Armenian cuisine is one of the most impressive things visitors are offered to explore in Armenia. The cuisine reflects the history and geography where Armenians have lived as well as incorporating outside influences. The cuisine also reflects the traditional crops and animals grown and raised in areas populated by Armenians. Armenian food has an original and spicy flavor. Pepper, cumin, various vegetables and garlic are used as spices. It was estimated that for food preparation Armenian culinary specialists use about 300 types of wild grasses and flowers which are used as spices and even as main dishes. The reason for that can be a favorable climate and a variety of flora supplying the oriental cuisine, particularly Armenian, with various ether-bearing plants. The Armenian cookery widely uses beef and mutton; pork is seldom used. They cook an original Armenian dish stuffed with minced meat, rice and sweet grasses – Tolma – from fresh grape leaves in spring and from apples, quince, eggplants, pepper and tomatoes in autumn.
Besides vegetables and meat, in the diet of Armenians, farinaceous and groat dishes occupy an important place. Flour is used for Arishtu – original noodles, wheat grits for Arisu porridge with chicken, rice is good for different types of so popular pilaw.
From old times Armenia is famous for fish dishes what is conditioned by the geography of the Armenian Mountains, the rivers and lakes of Armenia are rich in such fish, as Sevan trout, whitefish, karmrakhait (lemming), etc. Many Armenian kings and nakharars (minister) in order to provide fish stocks created special reservoirs where they farmed especially valuable fish, such as brook trout. Fish was cooked, fried with oil, on a spit, on coals, stuffed with spices.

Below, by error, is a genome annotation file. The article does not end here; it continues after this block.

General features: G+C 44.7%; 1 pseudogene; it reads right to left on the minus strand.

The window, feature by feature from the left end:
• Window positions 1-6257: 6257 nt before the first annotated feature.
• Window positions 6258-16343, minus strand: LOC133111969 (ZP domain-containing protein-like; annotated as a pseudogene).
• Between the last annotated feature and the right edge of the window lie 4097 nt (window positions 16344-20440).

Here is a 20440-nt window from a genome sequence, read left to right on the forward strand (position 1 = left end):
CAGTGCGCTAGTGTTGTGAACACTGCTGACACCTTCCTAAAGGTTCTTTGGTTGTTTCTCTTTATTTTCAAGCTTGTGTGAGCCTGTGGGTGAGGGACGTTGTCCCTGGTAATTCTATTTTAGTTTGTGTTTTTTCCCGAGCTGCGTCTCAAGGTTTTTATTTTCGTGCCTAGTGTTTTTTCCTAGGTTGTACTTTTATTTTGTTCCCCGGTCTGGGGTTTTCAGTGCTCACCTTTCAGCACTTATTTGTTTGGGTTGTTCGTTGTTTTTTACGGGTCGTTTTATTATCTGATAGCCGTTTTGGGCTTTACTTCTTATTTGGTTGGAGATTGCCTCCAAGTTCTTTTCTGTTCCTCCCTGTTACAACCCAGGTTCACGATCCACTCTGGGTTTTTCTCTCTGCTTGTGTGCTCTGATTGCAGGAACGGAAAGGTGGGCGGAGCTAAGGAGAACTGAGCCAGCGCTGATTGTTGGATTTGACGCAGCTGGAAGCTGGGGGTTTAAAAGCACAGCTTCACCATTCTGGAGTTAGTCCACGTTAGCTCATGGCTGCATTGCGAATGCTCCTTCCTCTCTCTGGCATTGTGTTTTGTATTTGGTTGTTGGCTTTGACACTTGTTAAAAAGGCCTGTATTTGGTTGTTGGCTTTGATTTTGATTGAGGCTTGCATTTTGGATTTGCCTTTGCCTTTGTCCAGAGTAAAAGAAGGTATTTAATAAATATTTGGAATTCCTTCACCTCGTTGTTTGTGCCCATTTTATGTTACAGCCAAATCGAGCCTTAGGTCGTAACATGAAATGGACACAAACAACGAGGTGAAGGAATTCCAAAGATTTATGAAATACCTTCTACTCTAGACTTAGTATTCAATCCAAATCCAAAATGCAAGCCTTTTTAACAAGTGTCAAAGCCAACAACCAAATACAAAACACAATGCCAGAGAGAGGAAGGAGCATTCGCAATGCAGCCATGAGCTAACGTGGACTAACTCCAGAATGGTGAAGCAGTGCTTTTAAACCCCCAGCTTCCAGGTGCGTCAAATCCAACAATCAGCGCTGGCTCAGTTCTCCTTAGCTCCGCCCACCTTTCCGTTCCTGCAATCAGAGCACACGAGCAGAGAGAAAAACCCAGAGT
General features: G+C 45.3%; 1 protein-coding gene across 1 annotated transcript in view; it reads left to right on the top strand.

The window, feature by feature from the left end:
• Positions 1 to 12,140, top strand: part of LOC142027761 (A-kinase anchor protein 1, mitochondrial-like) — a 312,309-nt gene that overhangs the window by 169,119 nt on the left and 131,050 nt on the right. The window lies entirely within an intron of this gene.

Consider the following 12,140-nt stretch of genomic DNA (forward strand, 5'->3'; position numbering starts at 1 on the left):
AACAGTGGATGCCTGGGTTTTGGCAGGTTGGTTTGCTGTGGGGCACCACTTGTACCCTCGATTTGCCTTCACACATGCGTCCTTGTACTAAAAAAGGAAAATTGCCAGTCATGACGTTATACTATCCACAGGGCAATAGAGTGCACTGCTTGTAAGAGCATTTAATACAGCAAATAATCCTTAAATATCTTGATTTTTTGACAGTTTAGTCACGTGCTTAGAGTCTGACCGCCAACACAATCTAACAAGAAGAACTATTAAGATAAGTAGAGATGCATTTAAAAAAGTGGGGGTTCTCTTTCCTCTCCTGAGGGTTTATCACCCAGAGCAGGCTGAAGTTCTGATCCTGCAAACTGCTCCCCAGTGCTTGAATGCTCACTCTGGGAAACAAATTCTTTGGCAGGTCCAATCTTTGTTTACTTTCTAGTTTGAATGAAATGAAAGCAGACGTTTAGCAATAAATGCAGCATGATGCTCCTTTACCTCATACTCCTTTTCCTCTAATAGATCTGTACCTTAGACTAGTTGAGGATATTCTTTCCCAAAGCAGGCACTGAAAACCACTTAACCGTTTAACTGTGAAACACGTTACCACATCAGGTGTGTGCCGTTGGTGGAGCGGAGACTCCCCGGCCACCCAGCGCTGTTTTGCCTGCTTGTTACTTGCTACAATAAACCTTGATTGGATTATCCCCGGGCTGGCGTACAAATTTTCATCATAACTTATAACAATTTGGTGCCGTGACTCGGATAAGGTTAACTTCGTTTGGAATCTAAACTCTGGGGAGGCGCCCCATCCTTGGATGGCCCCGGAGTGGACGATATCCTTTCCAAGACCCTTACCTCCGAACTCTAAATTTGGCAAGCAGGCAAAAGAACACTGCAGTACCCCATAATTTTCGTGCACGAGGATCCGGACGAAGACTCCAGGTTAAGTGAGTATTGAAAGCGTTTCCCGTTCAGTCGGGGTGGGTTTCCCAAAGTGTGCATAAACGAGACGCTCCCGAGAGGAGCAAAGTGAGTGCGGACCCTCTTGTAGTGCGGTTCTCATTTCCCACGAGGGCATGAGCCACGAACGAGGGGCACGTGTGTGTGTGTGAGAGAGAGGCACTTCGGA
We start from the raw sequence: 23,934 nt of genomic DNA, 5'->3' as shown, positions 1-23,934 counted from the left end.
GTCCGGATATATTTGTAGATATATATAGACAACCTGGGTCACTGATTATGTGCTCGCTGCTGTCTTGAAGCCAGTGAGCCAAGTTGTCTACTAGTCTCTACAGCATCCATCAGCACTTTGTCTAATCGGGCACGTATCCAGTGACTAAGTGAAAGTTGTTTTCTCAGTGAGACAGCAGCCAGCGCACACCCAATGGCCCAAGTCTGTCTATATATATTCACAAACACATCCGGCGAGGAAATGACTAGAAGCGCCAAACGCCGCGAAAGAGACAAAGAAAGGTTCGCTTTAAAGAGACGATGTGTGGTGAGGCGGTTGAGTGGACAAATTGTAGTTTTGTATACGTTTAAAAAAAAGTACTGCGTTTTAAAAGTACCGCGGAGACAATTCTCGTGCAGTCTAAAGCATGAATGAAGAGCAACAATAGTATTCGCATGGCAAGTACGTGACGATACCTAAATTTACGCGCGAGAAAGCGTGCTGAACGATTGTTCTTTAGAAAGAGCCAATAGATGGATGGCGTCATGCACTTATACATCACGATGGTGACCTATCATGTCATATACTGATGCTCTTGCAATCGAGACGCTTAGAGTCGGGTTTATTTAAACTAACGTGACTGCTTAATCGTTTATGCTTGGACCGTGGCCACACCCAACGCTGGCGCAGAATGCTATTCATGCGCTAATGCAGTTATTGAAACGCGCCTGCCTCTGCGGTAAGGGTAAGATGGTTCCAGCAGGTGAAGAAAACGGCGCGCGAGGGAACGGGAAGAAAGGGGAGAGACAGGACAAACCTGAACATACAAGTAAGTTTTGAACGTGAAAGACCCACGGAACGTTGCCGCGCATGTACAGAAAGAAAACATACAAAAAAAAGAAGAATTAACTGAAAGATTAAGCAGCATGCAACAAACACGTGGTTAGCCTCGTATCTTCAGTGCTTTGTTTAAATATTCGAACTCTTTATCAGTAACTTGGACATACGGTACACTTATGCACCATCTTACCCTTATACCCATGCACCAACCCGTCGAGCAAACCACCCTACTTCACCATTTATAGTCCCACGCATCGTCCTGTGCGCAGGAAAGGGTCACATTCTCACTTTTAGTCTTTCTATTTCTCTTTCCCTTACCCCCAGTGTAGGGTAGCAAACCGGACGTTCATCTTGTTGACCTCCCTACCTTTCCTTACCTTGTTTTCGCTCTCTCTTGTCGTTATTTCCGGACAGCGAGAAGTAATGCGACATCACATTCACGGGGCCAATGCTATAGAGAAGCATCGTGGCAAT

Bread occupies a special place in the diet. Lavash is an indispensable attribute of a feast. It is a long thin easily folded strip of yeast-free dough about one meter long. Even now, lavash is baked in ancient tonirs (clay furnace of a cylindrical form dug in the ground). Tonir is heated with either brushwood, or manure cakes. It heats up quickly and the dough layer put on it easily bakes. Along with bread, cheese must be on any Armenian table. From time immemorial, they make various types of cheese out of cow, sheep and goat milk in Armenia. Some sorts of cheeses are made and stored in the jugs dug in the ground and in wineskins. In some kinds of cheese, various sweet grasses and seeds that give original flavor and aroma are added.
The Ararat Valley is rich in juicy fragrant fruit such as apricots, peaches, pomegranates, cornelian cherry, pears, plums, grapes, fig, quince and etc. Dried fruit, candied fruits, compotes, juices and jam are made of them. As a desert, in the Armenian cookery dried peaches stuffed with crushed nuts with sugar are very popular. Honey 16-layer baklava melts in the mouth.
For Armenian cuisine, however, as well as for other national cuisines of Transcaucasia, it is typical to select not only tasty, but also extremely healthy products, which in a combination with clean mountain air have glorified the Caucasus as the land of long-livers. Come to any Armenian region, and any Armenian of an average age will tell you that his grandmother (or grandfather) is fit as a fiddle, feels good, and is still active and hot-tempered. Most likely, sound health, cheerfulness and vigorousness result from the quality of food. Healthy food actually helps to be strong, and why not to remember a Latin saying about “a sound mind in a sound body “.